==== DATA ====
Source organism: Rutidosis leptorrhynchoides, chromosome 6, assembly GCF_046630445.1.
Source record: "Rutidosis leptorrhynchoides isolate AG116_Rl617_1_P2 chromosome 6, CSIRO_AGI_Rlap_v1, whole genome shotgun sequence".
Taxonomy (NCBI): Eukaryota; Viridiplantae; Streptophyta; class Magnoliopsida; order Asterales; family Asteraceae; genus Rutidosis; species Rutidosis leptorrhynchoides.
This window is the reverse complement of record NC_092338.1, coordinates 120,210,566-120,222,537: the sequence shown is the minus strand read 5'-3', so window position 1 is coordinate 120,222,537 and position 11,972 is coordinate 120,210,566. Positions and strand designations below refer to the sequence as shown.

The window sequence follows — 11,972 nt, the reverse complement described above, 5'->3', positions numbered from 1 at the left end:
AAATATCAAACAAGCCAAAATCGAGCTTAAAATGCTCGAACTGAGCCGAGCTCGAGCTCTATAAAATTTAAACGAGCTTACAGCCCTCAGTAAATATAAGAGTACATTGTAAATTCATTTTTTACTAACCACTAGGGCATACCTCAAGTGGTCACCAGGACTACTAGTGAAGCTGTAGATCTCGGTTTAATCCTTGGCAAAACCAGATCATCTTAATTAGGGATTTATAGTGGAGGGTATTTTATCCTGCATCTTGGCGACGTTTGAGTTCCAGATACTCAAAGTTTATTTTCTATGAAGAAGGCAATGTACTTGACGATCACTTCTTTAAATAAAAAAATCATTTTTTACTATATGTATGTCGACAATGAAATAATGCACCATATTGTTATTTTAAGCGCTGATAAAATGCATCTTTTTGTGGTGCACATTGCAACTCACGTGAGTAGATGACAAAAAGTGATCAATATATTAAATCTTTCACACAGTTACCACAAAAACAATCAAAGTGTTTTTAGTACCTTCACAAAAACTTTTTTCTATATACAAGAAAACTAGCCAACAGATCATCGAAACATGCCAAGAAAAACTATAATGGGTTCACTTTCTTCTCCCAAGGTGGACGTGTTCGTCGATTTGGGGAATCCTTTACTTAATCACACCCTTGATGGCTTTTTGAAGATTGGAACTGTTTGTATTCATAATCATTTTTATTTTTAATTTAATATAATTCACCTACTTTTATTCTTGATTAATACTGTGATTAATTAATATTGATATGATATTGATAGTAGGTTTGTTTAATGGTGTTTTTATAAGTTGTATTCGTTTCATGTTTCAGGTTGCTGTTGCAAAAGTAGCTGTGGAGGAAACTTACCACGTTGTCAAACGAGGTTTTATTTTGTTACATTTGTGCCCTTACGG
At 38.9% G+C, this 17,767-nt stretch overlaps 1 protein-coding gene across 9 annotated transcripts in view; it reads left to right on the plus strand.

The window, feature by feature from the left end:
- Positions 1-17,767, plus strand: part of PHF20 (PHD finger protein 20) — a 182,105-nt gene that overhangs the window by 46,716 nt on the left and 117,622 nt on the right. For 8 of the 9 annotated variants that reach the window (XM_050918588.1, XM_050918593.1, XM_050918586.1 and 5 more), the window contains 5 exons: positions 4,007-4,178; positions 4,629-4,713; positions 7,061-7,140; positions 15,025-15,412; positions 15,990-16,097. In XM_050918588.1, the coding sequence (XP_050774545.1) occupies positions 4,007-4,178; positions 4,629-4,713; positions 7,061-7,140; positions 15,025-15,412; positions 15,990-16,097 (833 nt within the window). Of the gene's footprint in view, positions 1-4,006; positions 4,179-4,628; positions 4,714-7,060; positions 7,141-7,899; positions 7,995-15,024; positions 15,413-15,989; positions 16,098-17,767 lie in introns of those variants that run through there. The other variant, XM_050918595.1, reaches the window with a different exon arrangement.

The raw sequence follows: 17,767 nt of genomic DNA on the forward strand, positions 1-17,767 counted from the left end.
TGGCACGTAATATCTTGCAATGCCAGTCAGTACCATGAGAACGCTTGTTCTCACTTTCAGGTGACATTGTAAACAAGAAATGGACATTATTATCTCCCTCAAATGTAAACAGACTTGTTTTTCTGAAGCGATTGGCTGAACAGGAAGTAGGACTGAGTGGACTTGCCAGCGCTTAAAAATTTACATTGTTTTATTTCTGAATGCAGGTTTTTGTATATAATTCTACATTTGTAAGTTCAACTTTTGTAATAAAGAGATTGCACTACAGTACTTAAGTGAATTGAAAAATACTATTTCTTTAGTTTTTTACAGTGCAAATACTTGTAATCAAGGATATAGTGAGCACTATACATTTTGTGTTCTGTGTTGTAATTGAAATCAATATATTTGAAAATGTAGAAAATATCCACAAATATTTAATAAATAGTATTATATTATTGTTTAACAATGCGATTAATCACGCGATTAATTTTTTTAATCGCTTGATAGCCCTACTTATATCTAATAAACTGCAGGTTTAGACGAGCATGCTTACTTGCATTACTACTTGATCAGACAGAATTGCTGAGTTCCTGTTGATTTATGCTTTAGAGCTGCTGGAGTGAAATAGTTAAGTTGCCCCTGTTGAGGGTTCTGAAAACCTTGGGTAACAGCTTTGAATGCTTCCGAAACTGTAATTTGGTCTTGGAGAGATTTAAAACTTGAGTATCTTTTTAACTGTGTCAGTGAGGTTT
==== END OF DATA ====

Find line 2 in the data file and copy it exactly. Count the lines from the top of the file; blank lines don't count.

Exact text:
Source record: "Rutidosis leptorrhynchoides isolate AG116_Rl617_1_P2 chromosome 6, CSIRO_AGI_Rlap_v1, whole genome shotgun sequence".